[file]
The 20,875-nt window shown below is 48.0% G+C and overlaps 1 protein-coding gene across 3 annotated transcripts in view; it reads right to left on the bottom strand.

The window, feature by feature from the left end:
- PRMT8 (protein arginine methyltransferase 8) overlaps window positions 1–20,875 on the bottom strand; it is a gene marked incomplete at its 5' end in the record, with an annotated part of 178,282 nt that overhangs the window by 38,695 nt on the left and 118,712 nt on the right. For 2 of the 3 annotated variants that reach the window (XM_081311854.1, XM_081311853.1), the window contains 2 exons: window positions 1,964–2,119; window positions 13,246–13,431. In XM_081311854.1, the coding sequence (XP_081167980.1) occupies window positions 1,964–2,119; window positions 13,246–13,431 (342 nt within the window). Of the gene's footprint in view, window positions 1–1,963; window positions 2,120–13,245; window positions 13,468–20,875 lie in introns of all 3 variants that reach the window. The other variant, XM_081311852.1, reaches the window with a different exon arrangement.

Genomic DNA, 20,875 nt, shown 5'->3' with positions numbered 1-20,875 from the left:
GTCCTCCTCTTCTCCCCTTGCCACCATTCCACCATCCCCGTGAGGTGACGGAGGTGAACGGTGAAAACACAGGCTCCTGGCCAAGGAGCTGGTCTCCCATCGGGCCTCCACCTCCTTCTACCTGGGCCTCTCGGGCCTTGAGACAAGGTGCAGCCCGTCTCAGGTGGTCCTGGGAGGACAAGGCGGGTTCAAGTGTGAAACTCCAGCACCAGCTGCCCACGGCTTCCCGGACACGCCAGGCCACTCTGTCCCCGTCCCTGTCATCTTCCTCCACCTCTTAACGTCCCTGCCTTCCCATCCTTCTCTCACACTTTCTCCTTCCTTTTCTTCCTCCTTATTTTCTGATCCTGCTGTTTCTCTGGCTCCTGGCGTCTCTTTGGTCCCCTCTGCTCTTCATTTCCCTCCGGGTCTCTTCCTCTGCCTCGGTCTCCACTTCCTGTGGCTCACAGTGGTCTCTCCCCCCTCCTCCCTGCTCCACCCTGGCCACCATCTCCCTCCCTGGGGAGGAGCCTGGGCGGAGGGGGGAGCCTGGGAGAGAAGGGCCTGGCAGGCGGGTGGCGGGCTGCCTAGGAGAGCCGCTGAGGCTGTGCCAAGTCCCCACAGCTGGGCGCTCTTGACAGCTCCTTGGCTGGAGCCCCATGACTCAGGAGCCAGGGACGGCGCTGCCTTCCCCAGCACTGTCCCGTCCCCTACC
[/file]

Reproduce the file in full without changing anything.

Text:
The 20,875-nt window shown below is 48.0% G+C and overlaps 1 protein-coding gene across 3 annotated transcripts in view; it reads right to left on the bottom strand.

The window, feature by feature from the left end:
- PRMT8 (protein arginine methyltransferase 8) overlaps window positions 1–20,875 on the bottom strand; it is a gene marked incomplete at its 5' end in the record, with an annotated part of 178,282 nt that overhangs the window by 38,695 nt on the left and 118,712 nt on the right. For 2 of the 3 annotated variants that reach the window (XM_081311854.1, XM_081311853.1), the window contains 2 exons: window positions 1,964–2,119; window positions 13,246–13,431. In XM_081311854.1, the coding sequence (XP_081167980.1) occupies window positions 1,964–2,119; window positions 13,246–13,431 (342 nt within the window). Of the gene's footprint in view, window positions 1–1,963; window positions 2,120–13,245; window positions 13,468–20,875 lie in introns of all 3 variants that reach the window. The other variant, XM_081311852.1, reaches the window with a different exon arrangement.

Genomic DNA, 20,875 nt, shown 5'->3' with positions numbered 1-20,875 from the left:
GTCCTCCTCTTCTCCCCTTGCCACCATTCCACCATCCCCGTGAGGTGACGGAGGTGAACGGTGAAAACACAGGCTCCTGGCCAAGGAGCTGGTCTCCCATCGGGCCTCCACCTCCTTCTACCTGGGCCTCTCGGGCCTTGAGACAAGGTGCAGCCCGTCTCAGGTGGTCCTGGGAGGACAAGGCGGGTTCAAGTGTGAAACTCCAGCACCAGCTGCCCACGGCTTCCCGGACACGCCAGGCCACTCTGTCCCCGTCCCTGTCATCTTCCTCCACCTCTTAACGTCCCTGCCTTCCCATCCTTCTCTCACACTTTCTCCTTCCTTTTCTTCCTCCTTATTTTCTGATCCTGCTGTTTCTCTGGCTCCTGGCGTCTCTTTGGTCCCCTCTGCTCTTCATTTCCCTCCGGGTCTCTTCCTCTGCCTCGGTCTCCACTTCCTGTGGCTCACAGTGGTCTCTCCCCCCTCCTCCCTGCTCCACCCTGGCCACCATCTCCCTCCCTGGGGAGGAGCCTGGGCGGAGGGGGGAGCCTGGGAGAGAAGGGCCTGGCAGGCGGGTGGCGGGCTGCCTAGGAGAGCCGCTGAGGCTGTGCCAAGTCCCCACAGCTGGGCGCTCTTGACAGCTCCTTGGCTGGAGCCCCATGACTCAGGAGCCAGGGACGGCGCTGCCTTCCCCAGCACTGTCCCGTCCCCTACC